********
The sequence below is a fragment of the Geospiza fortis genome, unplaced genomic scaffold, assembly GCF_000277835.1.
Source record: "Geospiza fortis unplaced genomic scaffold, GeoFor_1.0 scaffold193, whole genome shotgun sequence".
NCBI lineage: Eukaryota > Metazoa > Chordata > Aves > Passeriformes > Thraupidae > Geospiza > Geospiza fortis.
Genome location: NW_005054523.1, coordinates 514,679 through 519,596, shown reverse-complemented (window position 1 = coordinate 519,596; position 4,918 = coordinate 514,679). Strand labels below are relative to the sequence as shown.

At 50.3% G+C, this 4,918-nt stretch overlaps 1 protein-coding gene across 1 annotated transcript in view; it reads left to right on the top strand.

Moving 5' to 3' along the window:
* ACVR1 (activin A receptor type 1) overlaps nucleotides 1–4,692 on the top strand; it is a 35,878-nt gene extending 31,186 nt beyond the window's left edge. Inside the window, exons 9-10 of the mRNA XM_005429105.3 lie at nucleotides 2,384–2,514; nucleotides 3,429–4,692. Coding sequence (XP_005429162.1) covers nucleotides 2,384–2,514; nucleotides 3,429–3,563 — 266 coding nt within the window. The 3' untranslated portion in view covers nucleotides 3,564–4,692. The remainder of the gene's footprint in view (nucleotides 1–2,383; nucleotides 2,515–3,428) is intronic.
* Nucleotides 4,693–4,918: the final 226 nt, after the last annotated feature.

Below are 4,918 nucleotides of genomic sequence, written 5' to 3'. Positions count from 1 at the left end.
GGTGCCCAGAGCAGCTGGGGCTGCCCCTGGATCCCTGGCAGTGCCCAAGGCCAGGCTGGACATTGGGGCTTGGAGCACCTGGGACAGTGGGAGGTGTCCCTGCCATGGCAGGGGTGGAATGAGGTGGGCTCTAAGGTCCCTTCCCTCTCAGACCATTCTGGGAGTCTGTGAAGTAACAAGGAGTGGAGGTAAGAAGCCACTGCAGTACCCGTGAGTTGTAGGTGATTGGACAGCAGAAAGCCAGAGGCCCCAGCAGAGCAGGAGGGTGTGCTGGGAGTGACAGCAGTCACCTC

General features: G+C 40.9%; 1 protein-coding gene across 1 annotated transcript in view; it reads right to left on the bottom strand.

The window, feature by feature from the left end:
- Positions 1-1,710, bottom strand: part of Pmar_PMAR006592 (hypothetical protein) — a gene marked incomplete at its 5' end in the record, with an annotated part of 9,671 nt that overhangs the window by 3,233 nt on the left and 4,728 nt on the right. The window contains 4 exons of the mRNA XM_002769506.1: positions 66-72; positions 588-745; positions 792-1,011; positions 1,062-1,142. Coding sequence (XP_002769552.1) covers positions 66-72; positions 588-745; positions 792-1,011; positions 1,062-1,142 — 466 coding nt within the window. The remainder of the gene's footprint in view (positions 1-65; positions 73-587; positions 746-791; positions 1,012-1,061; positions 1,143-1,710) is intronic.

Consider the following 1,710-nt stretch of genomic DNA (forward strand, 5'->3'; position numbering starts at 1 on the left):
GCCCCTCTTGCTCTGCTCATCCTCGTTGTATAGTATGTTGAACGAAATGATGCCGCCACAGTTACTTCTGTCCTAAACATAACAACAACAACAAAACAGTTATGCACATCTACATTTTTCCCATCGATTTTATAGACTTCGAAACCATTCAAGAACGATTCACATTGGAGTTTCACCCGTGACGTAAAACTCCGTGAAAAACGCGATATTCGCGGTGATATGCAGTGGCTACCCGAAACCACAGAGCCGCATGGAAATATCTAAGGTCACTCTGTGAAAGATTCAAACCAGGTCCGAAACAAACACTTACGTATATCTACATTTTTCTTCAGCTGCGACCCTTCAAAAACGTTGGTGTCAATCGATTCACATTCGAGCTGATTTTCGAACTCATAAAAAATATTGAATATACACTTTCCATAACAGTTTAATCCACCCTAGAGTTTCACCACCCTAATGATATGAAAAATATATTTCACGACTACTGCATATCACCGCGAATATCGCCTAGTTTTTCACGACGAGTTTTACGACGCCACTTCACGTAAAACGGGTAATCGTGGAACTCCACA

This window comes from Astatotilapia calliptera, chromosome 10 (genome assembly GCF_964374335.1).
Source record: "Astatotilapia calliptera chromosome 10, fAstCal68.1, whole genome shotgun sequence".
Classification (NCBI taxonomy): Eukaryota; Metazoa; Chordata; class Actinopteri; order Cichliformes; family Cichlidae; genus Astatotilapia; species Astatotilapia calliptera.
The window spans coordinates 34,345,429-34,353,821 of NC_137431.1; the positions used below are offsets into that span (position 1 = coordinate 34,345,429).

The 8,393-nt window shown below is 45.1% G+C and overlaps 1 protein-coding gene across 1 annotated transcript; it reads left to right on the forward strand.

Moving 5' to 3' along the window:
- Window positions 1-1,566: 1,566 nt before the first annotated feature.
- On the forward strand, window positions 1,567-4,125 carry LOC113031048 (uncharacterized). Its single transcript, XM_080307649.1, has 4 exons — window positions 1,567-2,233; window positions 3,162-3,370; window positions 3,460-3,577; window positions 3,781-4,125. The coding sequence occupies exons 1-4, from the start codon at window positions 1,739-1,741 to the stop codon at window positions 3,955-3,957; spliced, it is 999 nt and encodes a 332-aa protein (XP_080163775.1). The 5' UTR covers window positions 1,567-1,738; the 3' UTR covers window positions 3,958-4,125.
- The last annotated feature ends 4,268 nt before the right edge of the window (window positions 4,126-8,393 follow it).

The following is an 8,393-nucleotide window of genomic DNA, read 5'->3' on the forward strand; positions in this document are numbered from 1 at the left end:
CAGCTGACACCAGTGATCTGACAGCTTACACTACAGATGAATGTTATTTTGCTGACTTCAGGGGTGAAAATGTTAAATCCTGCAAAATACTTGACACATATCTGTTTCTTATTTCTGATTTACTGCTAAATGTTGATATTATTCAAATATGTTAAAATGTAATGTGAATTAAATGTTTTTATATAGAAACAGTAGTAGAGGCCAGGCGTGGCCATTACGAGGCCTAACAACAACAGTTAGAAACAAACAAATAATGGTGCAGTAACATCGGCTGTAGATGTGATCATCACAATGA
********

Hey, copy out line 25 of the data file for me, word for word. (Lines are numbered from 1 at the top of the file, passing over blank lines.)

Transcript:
The following is an 8,393-nucleotide window of genomic DNA, read 5'->3' on the forward strand; positions in this document are numbered from 1 at the left end: